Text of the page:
Running a mechanically simple, repairable at the roadside car is ecologically far more sound [IMHO] than a new 'zero emissions' electric car - stand up the first person to do the 'whole life' CO2 emissions equation - manufacture, use and disposal, 'cos I don't think a wind turbine generates electricity with zero emissions - that's just a lie.

  47. Gary Bickford

    Carbon Fiber (once the $$$ reduce to $), and electric braking

    Reading about the use of the AUDI door element, I immediately thought of using carbon fiber for that - it would reduce the weight to a few ounces (it's amazing how light a CF element can be, especially using an isotruss-type structure). This could be used other places as well. But - sigh - first the price needs to go from $20/kg to $2/kg.

    Reading the comments, I thought about using adding a simple battery + motor-generator system to one or the other axles, which could use energy generated in braking to add to the next acceleration. If the purpose is limited to this short-term application, the system might be small enough to fit into the plan. There are some motor-generators that are very wide and flat (similar in shape to a disk brake), and are very light, though they cost $2000 apiece 10 years ago, last time I looked.

  48. I Like Heckling

    Interesting article, but ultimately pointless in some regards... I do agree that keeping an older car on the road is more cost effective than trading it in for a newer and more economical one. though, I've done that myself to a certain degree.

    I used to own a nice V6 coupe, 200bhp (import version) and according to manufacturers specs, capable of 32mpg extra urban. Now bear in mind that when I got my hands on it, it was already 14yrs old and had been neglected a fair bit.

    I replaced the knackered clutch with an uprated one, and fitted a lightened flywheel shaving 9lbs of it's 23lb weight. I fitted larger and yet lighter wheels, I improved suspension and braking, added extra torsion stiffness front and rear and fitted a fully stainless system with custom manifolds. I also improved airflow into the engine and fitted a larger catalytic convertor (jap ones were a third smaller than EU ones). I then set about making sure the engine was in tip top condition. Luckily these engines are pretty bullet proof and after some new gaskets,a proper flush, new O2 sensors, plugs and leads... I took it to the Nurburgring. On the 450 mile trip from the UK to Germany and with a car full of camping gear and 2 people, we averaged just over 35 mpg. We travelled at an average of 60mph, with occasional blasts up to 80 mph for overtaking, or just a little fun. If we'd stuck with a steady 60 the entire way, that could easily have been 36-38 mpg. In an unloaded car with only the driver, on a 250 mile motorway journey, she averaged 37 mpg. When put on a rolling road she topped out at 223 bhp.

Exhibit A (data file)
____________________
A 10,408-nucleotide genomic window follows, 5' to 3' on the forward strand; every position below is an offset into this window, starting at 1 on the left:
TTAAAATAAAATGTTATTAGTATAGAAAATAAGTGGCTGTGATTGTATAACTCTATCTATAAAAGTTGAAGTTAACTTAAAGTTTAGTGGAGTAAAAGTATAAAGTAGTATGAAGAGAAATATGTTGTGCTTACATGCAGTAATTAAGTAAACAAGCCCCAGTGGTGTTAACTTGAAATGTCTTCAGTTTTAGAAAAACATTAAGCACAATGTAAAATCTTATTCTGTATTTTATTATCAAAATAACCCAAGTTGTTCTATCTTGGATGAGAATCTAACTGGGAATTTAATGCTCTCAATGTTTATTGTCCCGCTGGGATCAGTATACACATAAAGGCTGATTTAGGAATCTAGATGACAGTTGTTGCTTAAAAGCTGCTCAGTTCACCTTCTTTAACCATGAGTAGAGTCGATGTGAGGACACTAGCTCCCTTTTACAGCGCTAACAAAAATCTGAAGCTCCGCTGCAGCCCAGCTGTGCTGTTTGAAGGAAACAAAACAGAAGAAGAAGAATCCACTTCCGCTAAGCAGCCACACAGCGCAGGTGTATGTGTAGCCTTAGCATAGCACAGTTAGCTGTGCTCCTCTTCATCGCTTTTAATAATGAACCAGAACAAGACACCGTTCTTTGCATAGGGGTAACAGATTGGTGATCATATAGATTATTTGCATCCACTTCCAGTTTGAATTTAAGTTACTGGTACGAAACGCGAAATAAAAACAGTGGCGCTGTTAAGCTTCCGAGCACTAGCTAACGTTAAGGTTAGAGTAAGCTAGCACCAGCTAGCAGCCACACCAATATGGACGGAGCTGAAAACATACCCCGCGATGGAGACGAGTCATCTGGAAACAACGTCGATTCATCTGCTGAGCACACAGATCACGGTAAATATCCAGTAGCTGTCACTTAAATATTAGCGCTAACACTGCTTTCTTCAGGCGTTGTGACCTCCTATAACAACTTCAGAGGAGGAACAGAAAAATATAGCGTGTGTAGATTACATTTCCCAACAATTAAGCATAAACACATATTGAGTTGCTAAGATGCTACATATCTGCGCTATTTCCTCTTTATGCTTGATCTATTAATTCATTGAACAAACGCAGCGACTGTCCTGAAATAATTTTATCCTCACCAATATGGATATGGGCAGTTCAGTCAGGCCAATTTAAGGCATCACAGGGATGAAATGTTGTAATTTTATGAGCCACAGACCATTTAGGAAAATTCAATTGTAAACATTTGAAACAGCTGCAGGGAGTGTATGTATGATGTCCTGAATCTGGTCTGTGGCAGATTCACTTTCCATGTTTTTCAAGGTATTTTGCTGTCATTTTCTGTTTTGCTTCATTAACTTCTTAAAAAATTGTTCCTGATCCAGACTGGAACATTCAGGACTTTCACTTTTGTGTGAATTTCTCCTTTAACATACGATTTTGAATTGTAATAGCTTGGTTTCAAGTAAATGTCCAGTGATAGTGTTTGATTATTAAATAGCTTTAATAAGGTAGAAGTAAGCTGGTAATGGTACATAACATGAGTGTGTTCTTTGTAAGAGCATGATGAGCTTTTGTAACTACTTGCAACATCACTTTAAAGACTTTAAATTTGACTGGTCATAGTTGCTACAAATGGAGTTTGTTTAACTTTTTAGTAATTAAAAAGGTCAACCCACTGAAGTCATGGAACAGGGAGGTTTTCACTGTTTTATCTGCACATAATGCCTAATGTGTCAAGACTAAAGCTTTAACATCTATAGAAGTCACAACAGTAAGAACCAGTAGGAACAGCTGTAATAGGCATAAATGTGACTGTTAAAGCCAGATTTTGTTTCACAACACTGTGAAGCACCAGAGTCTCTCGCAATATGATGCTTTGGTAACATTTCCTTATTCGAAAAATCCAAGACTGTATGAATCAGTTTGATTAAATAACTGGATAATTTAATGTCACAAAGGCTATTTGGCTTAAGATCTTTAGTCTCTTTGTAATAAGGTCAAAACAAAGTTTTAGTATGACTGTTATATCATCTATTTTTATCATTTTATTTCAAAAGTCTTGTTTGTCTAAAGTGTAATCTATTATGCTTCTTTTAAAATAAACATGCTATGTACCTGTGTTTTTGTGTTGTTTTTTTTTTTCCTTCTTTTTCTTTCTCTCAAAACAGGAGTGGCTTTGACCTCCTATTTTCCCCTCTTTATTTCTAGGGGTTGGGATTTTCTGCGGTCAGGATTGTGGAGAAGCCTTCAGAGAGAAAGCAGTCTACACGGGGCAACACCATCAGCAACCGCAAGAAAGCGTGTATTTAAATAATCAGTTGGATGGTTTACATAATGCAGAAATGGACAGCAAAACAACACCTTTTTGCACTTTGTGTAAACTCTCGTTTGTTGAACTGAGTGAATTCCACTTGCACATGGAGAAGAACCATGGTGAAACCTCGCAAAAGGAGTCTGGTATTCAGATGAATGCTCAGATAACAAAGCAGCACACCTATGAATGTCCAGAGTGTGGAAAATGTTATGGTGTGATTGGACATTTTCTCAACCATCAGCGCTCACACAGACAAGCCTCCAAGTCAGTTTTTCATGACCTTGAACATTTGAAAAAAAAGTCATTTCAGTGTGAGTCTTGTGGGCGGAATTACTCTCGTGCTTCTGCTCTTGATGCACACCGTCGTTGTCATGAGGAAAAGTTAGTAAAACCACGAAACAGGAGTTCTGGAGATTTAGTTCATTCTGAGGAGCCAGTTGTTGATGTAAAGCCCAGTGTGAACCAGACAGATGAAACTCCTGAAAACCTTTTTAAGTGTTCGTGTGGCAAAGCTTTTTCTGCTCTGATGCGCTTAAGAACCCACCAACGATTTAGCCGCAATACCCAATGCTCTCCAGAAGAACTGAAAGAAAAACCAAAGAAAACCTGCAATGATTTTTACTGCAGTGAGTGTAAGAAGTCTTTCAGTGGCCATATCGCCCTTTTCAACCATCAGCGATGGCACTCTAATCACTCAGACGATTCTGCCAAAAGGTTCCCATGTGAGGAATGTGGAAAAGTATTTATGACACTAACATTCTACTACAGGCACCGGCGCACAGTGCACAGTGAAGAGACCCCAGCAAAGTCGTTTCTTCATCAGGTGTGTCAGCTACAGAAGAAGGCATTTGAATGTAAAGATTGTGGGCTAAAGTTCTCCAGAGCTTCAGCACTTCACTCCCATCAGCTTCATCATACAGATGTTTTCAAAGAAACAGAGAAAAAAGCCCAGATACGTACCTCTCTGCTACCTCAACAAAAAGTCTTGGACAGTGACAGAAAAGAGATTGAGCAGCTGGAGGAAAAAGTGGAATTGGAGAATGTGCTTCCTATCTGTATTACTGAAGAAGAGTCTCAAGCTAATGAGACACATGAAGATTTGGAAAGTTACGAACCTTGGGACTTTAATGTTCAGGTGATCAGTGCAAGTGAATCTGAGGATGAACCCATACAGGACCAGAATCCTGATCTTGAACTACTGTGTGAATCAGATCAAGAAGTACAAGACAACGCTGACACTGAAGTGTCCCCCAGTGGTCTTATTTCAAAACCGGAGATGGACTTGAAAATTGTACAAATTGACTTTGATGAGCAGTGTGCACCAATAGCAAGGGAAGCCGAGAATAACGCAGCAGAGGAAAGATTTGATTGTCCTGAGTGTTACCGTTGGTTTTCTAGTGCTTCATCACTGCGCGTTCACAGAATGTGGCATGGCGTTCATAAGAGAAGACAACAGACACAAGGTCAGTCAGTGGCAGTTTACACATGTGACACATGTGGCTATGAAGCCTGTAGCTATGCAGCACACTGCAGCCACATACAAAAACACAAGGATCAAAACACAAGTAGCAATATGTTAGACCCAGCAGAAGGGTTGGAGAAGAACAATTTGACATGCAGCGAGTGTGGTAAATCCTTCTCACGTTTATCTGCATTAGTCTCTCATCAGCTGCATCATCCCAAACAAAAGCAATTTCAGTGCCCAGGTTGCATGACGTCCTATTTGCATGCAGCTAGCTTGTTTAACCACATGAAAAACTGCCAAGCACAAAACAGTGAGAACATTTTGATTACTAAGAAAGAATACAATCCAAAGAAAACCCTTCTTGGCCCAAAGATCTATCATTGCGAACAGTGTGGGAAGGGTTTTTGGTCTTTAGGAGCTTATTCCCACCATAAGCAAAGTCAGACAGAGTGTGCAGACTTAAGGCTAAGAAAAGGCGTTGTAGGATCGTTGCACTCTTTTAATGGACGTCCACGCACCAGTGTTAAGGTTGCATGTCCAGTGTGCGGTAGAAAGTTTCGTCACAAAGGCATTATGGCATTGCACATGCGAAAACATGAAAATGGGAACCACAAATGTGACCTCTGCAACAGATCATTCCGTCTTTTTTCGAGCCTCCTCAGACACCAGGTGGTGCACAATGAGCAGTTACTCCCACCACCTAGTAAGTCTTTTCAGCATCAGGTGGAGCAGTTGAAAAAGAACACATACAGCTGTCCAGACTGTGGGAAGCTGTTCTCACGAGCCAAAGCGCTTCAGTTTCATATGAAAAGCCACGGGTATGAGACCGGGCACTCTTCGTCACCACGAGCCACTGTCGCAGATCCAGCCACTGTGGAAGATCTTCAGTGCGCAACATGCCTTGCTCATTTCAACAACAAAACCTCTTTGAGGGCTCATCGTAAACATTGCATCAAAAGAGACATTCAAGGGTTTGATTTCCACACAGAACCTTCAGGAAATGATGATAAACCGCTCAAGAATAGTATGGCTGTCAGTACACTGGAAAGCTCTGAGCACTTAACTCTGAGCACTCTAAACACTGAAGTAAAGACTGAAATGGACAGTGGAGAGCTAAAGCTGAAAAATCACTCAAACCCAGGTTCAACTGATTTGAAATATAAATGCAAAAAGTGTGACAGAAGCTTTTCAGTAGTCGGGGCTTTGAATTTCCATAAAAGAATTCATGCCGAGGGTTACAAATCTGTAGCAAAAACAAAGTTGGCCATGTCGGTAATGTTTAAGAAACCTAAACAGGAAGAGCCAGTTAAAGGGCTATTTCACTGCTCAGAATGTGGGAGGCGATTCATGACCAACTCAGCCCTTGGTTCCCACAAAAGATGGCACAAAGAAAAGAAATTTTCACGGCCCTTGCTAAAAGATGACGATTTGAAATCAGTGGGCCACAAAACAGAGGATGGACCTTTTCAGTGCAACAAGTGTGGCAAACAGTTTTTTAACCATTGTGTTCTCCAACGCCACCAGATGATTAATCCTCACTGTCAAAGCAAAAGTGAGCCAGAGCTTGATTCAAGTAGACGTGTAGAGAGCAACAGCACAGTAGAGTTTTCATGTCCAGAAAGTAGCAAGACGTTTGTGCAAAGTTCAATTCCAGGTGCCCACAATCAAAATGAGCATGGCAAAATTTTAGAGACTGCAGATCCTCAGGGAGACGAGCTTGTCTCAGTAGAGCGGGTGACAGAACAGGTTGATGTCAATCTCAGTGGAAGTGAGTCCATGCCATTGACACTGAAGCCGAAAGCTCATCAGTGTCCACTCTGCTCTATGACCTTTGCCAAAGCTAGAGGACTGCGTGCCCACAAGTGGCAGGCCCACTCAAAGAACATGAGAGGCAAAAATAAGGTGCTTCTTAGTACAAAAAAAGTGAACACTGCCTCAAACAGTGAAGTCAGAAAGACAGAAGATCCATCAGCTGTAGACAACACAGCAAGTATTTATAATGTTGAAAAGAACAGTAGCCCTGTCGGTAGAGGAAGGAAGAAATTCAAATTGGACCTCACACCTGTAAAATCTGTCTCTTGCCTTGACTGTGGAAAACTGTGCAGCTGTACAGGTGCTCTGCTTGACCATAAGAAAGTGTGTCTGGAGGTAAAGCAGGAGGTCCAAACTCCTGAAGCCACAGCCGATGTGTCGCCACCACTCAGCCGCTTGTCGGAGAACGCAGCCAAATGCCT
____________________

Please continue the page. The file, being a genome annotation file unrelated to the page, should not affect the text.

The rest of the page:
I imagine that had I removed the aircon pump, and gone to electric steering and a more efficient alternator... I took could have seen 40+ mpg.

    But the problem is... it's no fun owning a sports car and then driving it like a doddery old fool out for a Sunday drive at the slowest speed you can get away with. These cars were meant to be driven, and 90% of my driving was short journeys of around 25 miles at a time... and I averaged around 24-25 mpg... Because blasting around country roads on the way to see people is a lot more fun than driving in a car convoy of friends on the way to a racing track and trying to save as much money on the trip out, because you knew you'd be wasting all that fuel on the track.

    As for the track time itself... in 7 laps of the Nordschleife I averaged about 17mpg and completed the circuit with a best time of 9 mins 48s... It wasn't the car, but the driver that ran out of nerves and was a little more conservative than I could have been... But that said, Lap one took 11 mins 23s and I improved on each one after that shaving 1 min 35s of my time. With more practice time, more money and better tires... Who knows how much more I could have shaved off.